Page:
D.C. Area Sees Spike In Rate of Emissions
Carbon Dioxide Increases 13.4% In 4-Year Period
The Washington area is in the middle of a carbon dioxide binge, with emissions of this greenhouse gas from vehicles and electricity users having increased at more than twice the national rate between 2001 and 2005, according to a Washington Post estimate.
That estimate, which appears to be the first to track the region’s emissions from those two key sources, found a 13.4 percent increase. Nationally, those emissions grew by 5.6 percent in the same period.
The Post used traffic statistics and utility records to track the two major components of greenhouse gases; other sources, such as farms and airplanes, were not easily quantified.
Environmentalists say that these numbers illustrate an unwanted legacy of Washington’s recent economic boom: Population grew, but emissions grew faster. As exurbs have crept out to farms and forests, the region has required more energy for home air conditioners and long- distance commutes.
The estimate also gives a sense of the task facing local governments, which are taking their first steps toward measuring and reducing greenhouse gases. But with emissions increasing so quickly, their goals appear to be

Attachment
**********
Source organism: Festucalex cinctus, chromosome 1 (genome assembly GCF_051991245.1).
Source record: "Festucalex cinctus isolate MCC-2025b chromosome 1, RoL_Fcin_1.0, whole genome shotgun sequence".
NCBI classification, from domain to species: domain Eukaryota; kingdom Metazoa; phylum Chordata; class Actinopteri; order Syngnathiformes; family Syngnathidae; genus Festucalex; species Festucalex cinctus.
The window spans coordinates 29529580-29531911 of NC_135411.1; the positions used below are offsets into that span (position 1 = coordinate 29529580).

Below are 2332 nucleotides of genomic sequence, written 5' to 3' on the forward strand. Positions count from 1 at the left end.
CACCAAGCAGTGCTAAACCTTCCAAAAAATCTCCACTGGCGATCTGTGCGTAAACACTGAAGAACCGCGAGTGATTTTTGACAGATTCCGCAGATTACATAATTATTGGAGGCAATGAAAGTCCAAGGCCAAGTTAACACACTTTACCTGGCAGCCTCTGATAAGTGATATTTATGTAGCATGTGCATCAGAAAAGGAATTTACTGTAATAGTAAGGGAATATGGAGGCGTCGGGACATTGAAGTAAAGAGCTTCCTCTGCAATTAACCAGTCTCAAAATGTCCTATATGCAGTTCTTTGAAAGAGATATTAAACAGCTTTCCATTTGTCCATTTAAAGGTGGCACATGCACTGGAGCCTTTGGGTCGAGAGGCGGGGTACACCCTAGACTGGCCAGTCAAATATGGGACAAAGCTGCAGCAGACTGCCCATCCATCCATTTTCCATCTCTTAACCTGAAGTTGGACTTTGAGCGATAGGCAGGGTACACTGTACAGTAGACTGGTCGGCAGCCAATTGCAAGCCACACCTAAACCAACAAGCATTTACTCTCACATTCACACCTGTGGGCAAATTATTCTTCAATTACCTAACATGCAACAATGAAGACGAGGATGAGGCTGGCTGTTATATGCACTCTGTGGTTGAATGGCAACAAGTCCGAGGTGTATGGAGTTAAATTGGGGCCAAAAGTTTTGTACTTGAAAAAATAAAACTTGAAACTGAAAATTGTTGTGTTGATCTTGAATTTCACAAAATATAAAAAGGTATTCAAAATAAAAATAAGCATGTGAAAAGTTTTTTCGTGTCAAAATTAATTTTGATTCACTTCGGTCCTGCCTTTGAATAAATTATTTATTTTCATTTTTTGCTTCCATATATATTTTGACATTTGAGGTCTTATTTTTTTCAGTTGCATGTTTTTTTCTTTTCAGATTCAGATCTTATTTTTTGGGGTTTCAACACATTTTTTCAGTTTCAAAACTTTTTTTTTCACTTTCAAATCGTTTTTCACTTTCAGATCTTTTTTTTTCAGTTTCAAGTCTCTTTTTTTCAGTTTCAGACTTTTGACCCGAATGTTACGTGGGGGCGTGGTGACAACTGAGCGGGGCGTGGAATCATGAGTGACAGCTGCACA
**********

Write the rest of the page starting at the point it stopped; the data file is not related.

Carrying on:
receding even as they are set.
“ The first stage is understanding the problem and committing to trying — and I don’t think we’ve gotten there yet,” said Paul Ferguson ( D), chairman of the Arlington County Board. In January, Arlington began a program to conserve energy and tap renewable resources such as wind. “ We’re nowhere close,” he said.
Emissions jumped the most in suburban Virginia, where the estimate shows an increase of more than 18 percent. Emissions from the Maryland suburbs grew less, about 11 percent, but that rate still outpaced the country’s.
The brightest news came from the District, where emissions grew 6.7 percent. D. C. officials said they think the relatively low increase is partly a sign of changing behavior: Residents were leaving their cars at home and walking, biking or taking public transit.
Carbon dioxide, which is produced when fossil fuels such as oil, gas and coal are burned, is one of several gases that accumulate in the Earth’s atmosphere, trapping heat from the sun. Scientists blame such emissions for a gradual warming trend over the past few decades. They worry that more emissions, and more warming, could trigger widespread changes in nature.